3. Great post. I think it’s really important for people who are starting to cook (or cook more, or more healthfully) to hear that the freezer can be your friend. Learning to integrate real cooking into your life seems so huge, if you’re not used to it – OMG I have to cook every dish from scratch every night for the rest of my life??? – that it’s easy to stumble into catastrophic thinking and imagine you will never be using a freezer or microwaver (or toaster oven) again. The freezer begins to feel like an evil portal that allows processed food to sneak into your house, when really it’s just another tool for extending good foods’ seasons.

  4. Awesome description, thanks! I remember being able to go to the grocery store and always find Mason jars as a kid, but I haven’t seen them lately, even in yhe heart of canning season recently. I will look at my local hardware store. I am making my own baby food right now from organic stuff I find at the farmer’s market (or in the frozen section at the grocery store) and am freezing that, but it’s time to branch out into our food now. For some reason, it never occurs to me that cooked turkey or chicken or whatever actually freezes well. Until recently, freezing things always meant freezing *raw* ingredients, not cooked. I’m gong to try the muffin tin freezing method ASAP. Thanks again!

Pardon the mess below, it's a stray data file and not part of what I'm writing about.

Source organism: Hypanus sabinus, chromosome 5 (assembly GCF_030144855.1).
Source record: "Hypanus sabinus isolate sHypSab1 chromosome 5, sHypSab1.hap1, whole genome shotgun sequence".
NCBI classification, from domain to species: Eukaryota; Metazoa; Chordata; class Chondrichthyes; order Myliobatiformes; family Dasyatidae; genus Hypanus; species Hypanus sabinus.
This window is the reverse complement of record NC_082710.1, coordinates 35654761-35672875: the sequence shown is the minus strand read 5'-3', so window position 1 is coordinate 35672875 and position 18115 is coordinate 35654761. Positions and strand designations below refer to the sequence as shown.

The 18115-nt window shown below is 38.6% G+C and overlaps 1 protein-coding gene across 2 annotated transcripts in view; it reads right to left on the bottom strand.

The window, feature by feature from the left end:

5. Freezing things in proper portions is a good idea, seeing as I’m culinarily challenged 🙂 As someone who is completely ignorant to the idea of *gasp* cooking, I’ve been easing myself into fixing meals for myself and my boyfriend. Since I don’t want to poison him by undercooking or overcooking something, I like to make Bertolli’s Mediterranean Style Frozen Dinners; they’re quick, easy, and delicious! You should check out and you can even see Rocco DiSpirito preparing some amazing dishes on the site! I work with Bertolli, so I can vouch for ’em 😉

  6. Mandy — you might also check out this piece that surfaced via Lifehacker this week — the Ultimate Guide to Freezing Food:
    I also rely on a book called Putting Food By (you can find it on the LivingSmall store link above) when I’m in doubt about what will or won’t freeze. I don’t worry about my own tummy, but for a baby I’d definitely be more careful — although I think the muffin tin method would probably be great for baby portions. And Chantelle — good for you starting to cook — people need to start where they are, and after a while with the frozen dinners you’ll start to see how the different ingredients work together. I’d still encourage you to branch out and buy and cook from real ingredients as you get more confident — it’s certainly cheaper — I love Bertolli and find great deals on their pasta at my local supermarket — even at retail, a 3 dollar box of pasta goes a long way —